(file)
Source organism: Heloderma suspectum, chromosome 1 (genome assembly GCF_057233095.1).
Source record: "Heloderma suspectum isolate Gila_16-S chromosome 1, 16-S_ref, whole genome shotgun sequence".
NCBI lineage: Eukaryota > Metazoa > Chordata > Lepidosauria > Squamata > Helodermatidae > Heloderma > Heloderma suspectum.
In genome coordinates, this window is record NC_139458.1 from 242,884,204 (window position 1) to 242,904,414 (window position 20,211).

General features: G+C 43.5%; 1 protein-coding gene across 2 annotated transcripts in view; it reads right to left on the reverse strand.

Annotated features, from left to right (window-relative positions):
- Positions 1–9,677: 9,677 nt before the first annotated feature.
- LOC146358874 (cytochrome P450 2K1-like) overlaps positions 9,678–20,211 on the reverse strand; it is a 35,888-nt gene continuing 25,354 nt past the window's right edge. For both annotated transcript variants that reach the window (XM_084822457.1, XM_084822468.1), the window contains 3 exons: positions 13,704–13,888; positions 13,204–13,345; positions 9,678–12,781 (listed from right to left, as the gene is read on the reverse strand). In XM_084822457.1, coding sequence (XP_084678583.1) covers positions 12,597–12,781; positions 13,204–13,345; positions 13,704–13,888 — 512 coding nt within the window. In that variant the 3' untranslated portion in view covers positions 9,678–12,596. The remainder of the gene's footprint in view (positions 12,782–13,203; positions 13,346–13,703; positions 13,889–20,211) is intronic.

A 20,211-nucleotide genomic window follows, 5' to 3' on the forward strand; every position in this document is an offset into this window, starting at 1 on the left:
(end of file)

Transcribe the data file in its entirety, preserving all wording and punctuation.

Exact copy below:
Source organism: Heloderma suspectum, chromosome 1 (genome assembly GCF_057233095.1).
Source record: "Heloderma suspectum isolate Gila_16-S chromosome 1, 16-S_ref, whole genome shotgun sequence".
NCBI lineage: Eukaryota > Metazoa > Chordata > Lepidosauria > Squamata > Helodermatidae > Heloderma > Heloderma suspectum.
In genome coordinates, this window is record NC_139458.1 from 242,884,204 (window position 1) to 242,904,414 (window position 20,211).

General features: G+C 43.5%; 1 protein-coding gene across 2 annotated transcripts in view; it reads right to left on the reverse strand.

Annotated features, from left to right (window-relative positions):
- Positions 1–9,677: 9,677 nt before the first annotated feature.
- LOC146358874 (cytochrome P450 2K1-like) overlaps positions 9,678–20,211 on the reverse strand; it is a 35,888-nt gene continuing 25,354 nt past the window's right edge. For both annotated transcript variants that reach the window (XM_084822457.1, XM_084822468.1), the window contains 3 exons: positions 13,704–13,888; positions 13,204–13,345; positions 9,678–12,781 (listed from right to left, as the gene is read on the reverse strand). In XM_084822457.1, coding sequence (XP_084678583.1) covers positions 12,597–12,781; positions 13,204–13,345; positions 13,704–13,888 — 512 coding nt within the window. In that variant the 3' untranslated portion in view covers positions 9,678–12,596. The remainder of the gene's footprint in view (positions 12,782–13,203; positions 13,346–13,703; positions 13,889–20,211) is intronic.

A 20,211-nucleotide genomic window follows, 5' to 3' on the forward strand; every position in this document is an offset into this window, starting at 1 on the left: